Each easement granted stated that the purpose of the easement was for or in connection with the construction, operation, maintenance and inspection of the following described works of improvement: Channel Improvement of Beaverdam Creek and its tributaries, as described in the Watershed Work Plan for the Shady Valley Watershed Project, consisting of clearing, enlargement, excavation, placing of waste excavation material, and installation of mitigation (fish and wildlife conservation) measures, either or all.

The complaint alleges that the District completed its work plan prior to 1980, and further alleges that because the District has failed to exercise its corporate powers for a period of ten years, it is dissolved by operation of law.

The complaint further states that TNC "has been actively involved with land conservation [in Johnson County, where the work plan was executed by the District] since 1978 and "actively acquiring land [in the same area] since 1994" for the purpose of preserving "existing bogs and to restore bogs that have been drained, which in turn provide habitat for rare and threatened species."*fn3 Moreover, the complaint alleges that TNC has established wetland mitigation banks at its bogs, and the banks allow TNC to "sell wetland mitigation credits." In addition, the complaint states that TNC received a letter dated March 12, 2007, from Defendant Gentry, writing for "The Shady Valley Watershed District board of directors," which requested TNC to immediately unblock all Shady Valley Watershed laterals located on Shady Valley Nature Conservancy properties.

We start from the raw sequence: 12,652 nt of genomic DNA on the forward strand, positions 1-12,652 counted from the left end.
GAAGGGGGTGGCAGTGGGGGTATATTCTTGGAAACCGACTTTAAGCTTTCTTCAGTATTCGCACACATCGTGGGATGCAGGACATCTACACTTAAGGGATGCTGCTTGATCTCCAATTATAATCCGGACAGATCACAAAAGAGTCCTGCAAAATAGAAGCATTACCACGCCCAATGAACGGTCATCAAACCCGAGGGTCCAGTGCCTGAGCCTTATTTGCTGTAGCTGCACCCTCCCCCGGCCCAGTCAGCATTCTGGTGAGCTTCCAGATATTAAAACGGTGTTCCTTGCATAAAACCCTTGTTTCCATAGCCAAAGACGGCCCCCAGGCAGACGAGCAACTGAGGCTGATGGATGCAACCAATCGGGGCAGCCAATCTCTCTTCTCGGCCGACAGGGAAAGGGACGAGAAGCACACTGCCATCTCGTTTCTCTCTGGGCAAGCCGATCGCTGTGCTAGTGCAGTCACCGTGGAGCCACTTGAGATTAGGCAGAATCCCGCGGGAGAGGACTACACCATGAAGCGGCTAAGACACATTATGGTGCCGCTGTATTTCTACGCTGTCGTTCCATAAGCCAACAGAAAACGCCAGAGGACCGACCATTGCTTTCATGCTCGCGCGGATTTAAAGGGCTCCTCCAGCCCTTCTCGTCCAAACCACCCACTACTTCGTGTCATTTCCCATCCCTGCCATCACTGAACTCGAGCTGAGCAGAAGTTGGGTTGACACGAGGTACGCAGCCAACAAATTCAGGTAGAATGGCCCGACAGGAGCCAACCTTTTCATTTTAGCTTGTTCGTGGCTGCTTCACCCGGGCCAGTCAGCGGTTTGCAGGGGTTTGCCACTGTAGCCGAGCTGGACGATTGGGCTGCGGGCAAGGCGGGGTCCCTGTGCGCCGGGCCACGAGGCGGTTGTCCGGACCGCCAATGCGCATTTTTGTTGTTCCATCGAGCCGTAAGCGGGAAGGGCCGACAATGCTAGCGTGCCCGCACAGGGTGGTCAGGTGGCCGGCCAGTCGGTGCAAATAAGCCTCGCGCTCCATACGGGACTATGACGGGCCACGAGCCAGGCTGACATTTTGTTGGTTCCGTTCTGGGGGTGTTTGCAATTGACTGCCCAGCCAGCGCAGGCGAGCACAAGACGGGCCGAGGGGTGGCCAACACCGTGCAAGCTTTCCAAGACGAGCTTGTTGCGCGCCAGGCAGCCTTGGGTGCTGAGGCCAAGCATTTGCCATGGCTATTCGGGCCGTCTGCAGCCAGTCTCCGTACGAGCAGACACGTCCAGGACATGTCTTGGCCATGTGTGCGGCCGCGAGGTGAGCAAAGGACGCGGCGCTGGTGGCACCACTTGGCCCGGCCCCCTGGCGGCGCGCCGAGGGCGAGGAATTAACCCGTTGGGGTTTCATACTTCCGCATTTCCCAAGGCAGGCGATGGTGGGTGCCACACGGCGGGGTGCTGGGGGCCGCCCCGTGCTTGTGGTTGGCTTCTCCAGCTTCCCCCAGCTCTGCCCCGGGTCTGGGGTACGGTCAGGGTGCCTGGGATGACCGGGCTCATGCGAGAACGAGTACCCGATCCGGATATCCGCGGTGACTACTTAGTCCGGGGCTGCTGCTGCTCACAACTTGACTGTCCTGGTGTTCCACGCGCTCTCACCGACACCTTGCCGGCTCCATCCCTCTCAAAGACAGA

The Shady Valley Watershed Board will inspect the laterals located on Shady Valley Nature Conservancy properties no later than May 12, 2007 to ensure that blockages to the laterals have been removed.